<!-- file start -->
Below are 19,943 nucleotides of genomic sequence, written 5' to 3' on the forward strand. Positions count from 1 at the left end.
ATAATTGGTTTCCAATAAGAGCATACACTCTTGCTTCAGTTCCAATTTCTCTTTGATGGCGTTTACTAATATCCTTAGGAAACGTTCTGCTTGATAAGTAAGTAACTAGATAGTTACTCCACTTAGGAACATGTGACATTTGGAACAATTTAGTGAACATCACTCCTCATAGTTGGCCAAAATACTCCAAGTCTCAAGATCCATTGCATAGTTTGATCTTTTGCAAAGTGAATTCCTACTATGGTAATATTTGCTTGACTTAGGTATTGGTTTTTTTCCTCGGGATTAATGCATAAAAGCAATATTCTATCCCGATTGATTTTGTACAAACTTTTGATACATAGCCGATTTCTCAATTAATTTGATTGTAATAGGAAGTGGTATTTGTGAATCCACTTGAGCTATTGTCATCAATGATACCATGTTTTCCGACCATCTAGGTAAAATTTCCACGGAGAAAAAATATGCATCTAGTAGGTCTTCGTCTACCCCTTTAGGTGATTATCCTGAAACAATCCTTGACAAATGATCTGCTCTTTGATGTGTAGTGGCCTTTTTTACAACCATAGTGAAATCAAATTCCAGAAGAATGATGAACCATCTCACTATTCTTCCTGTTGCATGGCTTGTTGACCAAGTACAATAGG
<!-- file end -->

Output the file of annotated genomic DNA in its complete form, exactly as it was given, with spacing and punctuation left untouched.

Below are 19,943 nucleotides of genomic sequence, written 5' to 3' on the forward strand. Positions count from 1 at the left end.
ATAATTGGTTTCCAATAAGAGCATACACTCTTGCTTCAGTTCCAATTTCTCTTTGATGGCGTTTACTAATATCCTTAGGAAACGTTCTGCTTGATAAGTAAGTAACTAGATAGTTACTCCACTTAGGAACATGTGACATTTGGAACAATTTAGTGAACATCACTCCTCATAGTTGGCCAAAATACTCCAAGTCTCAAGATCCATTGCATAGTTTGATCTTTTGCAAAGTGAATTCCTACTATGGTAATATTTGCTTGACTTAGGTATTGGTTTTTTTCCTCGGGATTAATGCATAAAAGCAATATTCTATCCCGATTGATTTTGTACAAACTTTTGATACATAGCCGATTTCTCAATTAATTTGATTGTAATAGGAAGTGGTATTTGTGAATCCACTTGAGCTATTGTCATCAATGATACCATGTTTTCCGACCATCTAGGTAAAATTTCCACGGAGAAAAAATATGCATCTAGTAGGTCTTCGTCTACCCCTTTAGGTGATTATCCTGAAACAATCCTTGACAAATGATCTGCTCTTTGATGTGTAGTGGCCTTTTTTACAACCATAGTGAAATCAAATTCCAGAAGAATGATGAACCATCTCACTATTCTTCCTGTTGCATGGCTTGTTGACCAAGTACAATAGG